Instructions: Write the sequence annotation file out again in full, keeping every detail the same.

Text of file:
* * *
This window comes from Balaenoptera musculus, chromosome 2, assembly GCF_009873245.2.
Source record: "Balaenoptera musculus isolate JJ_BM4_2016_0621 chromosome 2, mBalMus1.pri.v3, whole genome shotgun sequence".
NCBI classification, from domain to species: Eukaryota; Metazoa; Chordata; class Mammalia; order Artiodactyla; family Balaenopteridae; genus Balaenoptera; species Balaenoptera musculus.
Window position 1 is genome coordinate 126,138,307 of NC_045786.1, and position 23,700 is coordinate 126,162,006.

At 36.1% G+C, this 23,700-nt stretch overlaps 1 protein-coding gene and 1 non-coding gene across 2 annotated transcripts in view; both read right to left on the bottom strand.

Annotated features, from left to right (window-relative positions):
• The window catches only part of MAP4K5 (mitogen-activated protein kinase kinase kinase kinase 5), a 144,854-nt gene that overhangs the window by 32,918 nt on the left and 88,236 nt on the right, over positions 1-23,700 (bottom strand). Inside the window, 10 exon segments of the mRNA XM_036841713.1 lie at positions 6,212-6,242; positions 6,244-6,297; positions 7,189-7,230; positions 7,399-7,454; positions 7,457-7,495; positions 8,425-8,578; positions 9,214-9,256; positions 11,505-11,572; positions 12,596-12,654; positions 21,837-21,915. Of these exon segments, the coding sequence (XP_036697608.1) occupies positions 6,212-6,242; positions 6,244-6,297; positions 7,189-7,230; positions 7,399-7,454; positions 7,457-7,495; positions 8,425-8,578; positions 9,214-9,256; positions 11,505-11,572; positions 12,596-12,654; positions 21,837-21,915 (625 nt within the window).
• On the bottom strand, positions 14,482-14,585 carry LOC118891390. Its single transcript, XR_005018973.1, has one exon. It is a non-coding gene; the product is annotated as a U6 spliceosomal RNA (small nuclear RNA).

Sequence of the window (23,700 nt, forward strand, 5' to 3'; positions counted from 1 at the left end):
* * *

This window comes from Balaenoptera musculus, chromosome 2, assembly GCF_009873245.2.
Source record: "Balaenoptera musculus isolate JJ_BM4_2016_0621 chromosome 2, mBalMus1.pri.v3, whole genome shotgun sequence".
NCBI classification, from domain to species: Eukaryota; Metazoa; Chordata; class Mammalia; order Artiodactyla; family Balaenopteridae; genus Balaenoptera; species Balaenoptera musculus.
Window position 1 is genome coordinate 126,138,307 of NC_045786.1, and position 23,700 is coordinate 126,162,006.

At 36.1% G+C, this 23,700-nt stretch overlaps 1 protein-coding gene and 1 non-coding gene across 2 annotated transcripts in view; both read right to left on the bottom strand.

Annotated features, from left to right (window-relative positions):
• The window catches only part of MAP4K5 (mitogen-activated protein kinase kinase kinase kinase 5), a 144,854-nt gene that overhangs the window by 32,918 nt on the left and 88,236 nt on the right, over positions 1-23,700 (bottom strand). Inside the window, 10 exon segments of the mRNA XM_036841713.1 lie at positions 6,212-6,242; positions 6,244-6,297; positions 7,189-7,230; positions 7,399-7,454; positions 7,457-7,495; positions 8,425-8,578; positions 9,214-9,256; positions 11,505-11,572; positions 12,596-12,654; positions 21,837-21,915. Of these exon segments, the coding sequence (XP_036697608.1) occupies positions 6,212-6,242; positions 6,244-6,297; positions 7,189-7,230; positions 7,399-7,454; positions 7,457-7,495; positions 8,425-8,578; positions 9,214-9,256; positions 11,505-11,572; positions 12,596-12,654; positions 21,837-21,915 (625 nt within the window).
• On the bottom strand, positions 14,482-14,585 carry LOC118891390. Its single transcript, XR_005018973.1, has one exon. It is a non-coding gene; the product is annotated as a U6 spliceosomal RNA (small nuclear RNA).

Sequence of the window (23,700 nt, forward strand, 5' to 3'; positions counted from 1 at the left end):